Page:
Opening a networked learning dialogue on postdigital citizen science and humanities

Sarah Hayes, Petar Jandrić, Sara Tolbert, Michael Jopling, Cheryl Brown

Research output: Chapter in Book/Conference proceeding with ISSN or ISBNChapterpeer-review


Citizen science, or community science,is generally defined as the involvement of citizensin the collection and analysis of data in collaboration with professional scientists or ecologists. Citizen science initiatives have become more common as technological innovations have increased ways that individuals can participate, enabled largerscale projectsand more volunteersto be engaged. Citizen humanities could be said to be a form of citizen science where investigation concerns human values and embedded, diverse,and culturally sensitive knowledge. The development of digital technologies has led to both the field of digital humanities and to new ways to involve citizens in the activities of cultural heritage institutions and academic research.These broad understandings of citizen science and citizen humanities are drawn from disciplinary distinctions concerning how wetreat‘the sciences’ or ‘the humanities’. This is primarily an English language distinction which is much less clear-cut in other languages and cultures, including the ways in which metaphors are adopted as explanatory tools but also carry tacit beliefs and assumptions. In postdigital society it is increasingly hard to separate people’s lives and diverse positionalities from scientific, technological, cultural, linguistic,and political economic changes as these converge to affect communities and individuals. Networked learning is a field that has always shown an active interest in convergences, contribution,and community along with a desire to avoid determinism when examining relationships between learning, technology,and social change. In this paper we draw on thiscritical networked learning ‘tone’ toexplore the activities of citizen science and citizen humanities as they appear to operate as separate fields of research within postdigital society. We argue that discussing the postdigital context surrounding these fields contributes valuable perspectives of knowledge socialism, peer production, collegiality, collaboration,and collective intelligence to helpfill certain gaps to meet challenges of the futurethrough community and citizen research. Cross-sector projects that bridge citizen, social,or natural sciences and citizen humanities in diverse locations also needto be community led.Thisempowers communities not only to acquire new technology enabled capabilities as appropriate to their needs, but also to participate as citizens and activists in the wider political discourse.Therefore,in opening a critically reflexive and relational networked learning dialogue we can locate and occupy important gaps as we grow our understanding of ‘postdigital citizen science’ and ‘postdigital citizen humanities’ as dialectically intertwined fields of cross-sectorcommunity research.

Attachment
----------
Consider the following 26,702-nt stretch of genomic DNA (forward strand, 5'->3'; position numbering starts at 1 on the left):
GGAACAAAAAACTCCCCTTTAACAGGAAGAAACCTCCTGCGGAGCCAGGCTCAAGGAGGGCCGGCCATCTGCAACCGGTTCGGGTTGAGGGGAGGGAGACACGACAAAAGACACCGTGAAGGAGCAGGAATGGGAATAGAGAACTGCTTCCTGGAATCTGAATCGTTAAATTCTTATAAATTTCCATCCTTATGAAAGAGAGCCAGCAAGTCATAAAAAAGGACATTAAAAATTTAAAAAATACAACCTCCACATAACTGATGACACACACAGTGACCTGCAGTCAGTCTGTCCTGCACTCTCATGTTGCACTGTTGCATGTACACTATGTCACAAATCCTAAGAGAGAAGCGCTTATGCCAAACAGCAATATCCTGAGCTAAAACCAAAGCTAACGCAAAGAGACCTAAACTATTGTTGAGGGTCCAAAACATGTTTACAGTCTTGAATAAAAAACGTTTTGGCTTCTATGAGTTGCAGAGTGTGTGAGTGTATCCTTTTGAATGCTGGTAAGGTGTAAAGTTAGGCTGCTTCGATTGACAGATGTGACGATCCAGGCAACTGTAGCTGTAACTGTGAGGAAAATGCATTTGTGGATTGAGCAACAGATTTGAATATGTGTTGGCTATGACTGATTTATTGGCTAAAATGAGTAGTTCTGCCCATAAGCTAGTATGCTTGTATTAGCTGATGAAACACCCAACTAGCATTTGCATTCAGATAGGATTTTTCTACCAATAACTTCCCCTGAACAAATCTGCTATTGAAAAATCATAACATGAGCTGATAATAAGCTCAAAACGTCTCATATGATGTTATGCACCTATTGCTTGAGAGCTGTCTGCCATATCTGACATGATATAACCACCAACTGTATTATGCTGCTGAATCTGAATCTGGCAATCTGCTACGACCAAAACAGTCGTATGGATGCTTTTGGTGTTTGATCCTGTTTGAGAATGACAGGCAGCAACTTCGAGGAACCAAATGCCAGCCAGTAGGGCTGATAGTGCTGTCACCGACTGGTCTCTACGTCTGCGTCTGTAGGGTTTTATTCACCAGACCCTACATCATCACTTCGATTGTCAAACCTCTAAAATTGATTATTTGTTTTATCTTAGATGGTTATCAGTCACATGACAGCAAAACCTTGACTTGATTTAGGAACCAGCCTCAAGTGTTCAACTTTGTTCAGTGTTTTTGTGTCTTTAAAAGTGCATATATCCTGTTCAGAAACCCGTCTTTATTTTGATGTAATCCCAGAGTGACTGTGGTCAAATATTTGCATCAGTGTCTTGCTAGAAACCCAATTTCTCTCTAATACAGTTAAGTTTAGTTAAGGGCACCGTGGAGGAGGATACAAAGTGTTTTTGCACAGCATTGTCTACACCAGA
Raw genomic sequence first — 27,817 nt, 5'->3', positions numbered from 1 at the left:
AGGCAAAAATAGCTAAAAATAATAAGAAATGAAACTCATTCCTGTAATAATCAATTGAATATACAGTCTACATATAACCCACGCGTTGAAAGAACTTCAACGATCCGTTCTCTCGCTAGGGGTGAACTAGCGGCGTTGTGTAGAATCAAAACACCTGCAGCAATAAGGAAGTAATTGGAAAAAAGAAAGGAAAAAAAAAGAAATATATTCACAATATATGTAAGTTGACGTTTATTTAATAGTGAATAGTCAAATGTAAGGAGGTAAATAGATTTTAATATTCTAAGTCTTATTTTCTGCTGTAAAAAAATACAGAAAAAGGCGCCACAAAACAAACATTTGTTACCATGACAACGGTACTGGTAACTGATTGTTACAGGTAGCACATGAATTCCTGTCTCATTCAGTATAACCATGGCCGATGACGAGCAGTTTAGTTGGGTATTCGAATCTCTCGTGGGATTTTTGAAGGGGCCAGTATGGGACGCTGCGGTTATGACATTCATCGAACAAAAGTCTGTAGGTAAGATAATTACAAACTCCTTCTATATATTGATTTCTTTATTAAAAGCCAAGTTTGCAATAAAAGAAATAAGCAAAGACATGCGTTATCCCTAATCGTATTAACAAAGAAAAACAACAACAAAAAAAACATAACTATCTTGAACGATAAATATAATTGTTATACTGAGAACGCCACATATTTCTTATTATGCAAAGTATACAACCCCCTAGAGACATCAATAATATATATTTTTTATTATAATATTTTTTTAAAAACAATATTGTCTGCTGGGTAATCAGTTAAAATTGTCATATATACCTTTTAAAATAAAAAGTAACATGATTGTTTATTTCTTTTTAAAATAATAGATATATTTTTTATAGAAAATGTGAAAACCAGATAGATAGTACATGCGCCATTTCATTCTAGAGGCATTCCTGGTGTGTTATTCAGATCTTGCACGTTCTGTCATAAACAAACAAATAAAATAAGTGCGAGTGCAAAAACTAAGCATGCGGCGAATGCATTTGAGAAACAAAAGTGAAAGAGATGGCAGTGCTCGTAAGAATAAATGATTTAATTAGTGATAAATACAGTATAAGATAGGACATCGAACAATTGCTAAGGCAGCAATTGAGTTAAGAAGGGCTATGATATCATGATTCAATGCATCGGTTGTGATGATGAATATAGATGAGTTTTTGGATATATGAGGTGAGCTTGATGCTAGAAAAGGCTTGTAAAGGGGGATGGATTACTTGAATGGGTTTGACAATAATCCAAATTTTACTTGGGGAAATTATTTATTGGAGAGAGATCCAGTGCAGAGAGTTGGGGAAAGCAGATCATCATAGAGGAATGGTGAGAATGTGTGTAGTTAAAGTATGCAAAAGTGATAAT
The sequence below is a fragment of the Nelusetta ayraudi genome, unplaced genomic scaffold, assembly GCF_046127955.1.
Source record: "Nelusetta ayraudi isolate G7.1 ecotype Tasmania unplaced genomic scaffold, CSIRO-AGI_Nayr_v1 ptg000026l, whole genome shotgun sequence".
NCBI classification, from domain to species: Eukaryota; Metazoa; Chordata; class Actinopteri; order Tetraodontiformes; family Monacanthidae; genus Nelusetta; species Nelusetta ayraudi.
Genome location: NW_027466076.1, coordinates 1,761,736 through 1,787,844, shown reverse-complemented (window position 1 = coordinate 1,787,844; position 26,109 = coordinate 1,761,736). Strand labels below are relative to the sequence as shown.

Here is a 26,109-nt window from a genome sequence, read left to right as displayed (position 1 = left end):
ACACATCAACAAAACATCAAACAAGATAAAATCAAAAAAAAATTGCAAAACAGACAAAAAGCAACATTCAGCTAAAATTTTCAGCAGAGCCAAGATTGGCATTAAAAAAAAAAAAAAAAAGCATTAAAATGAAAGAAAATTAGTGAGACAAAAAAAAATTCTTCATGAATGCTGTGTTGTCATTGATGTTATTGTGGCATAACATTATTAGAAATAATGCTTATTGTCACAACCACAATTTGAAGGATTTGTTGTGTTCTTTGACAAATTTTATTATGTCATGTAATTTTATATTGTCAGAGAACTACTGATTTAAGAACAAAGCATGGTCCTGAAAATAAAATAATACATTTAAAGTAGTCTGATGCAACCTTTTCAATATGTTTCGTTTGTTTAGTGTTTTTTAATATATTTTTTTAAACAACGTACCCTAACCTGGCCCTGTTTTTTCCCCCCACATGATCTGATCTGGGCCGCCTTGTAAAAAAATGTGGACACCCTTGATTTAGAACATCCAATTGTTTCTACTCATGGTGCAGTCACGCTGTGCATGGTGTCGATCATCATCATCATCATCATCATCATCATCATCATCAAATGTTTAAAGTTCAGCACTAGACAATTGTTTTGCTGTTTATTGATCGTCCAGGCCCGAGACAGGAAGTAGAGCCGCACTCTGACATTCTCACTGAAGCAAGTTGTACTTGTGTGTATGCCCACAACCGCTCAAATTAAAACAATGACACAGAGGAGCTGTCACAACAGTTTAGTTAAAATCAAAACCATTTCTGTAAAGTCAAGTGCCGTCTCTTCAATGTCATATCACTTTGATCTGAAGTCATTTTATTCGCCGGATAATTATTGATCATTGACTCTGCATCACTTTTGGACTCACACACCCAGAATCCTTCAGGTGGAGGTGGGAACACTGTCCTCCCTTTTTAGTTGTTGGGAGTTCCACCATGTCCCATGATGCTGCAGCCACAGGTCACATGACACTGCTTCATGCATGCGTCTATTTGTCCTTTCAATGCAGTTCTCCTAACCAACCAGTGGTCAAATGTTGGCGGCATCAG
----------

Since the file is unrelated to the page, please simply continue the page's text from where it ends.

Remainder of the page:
Original languageEnglish
Title of host publicationNetworked Learning Conference
Number of pages7
Publication statusPublished - 7 May 2024
EventNetworked Learning Conference - UM Valletta, Valletta, Malta
Duration: 15 May 202417 May 2024
Conference number: 14th


ConferenceNetworked Learning Conference
Abbreviated titleNLC 2024
Internet address


  • Citizen science
  • citizen humanities
  • networked learning
  • postdigital society
  • human data interaction
  • postdisciplinarity
  • hybrid methodologies
  • cross-sector research
  • participation


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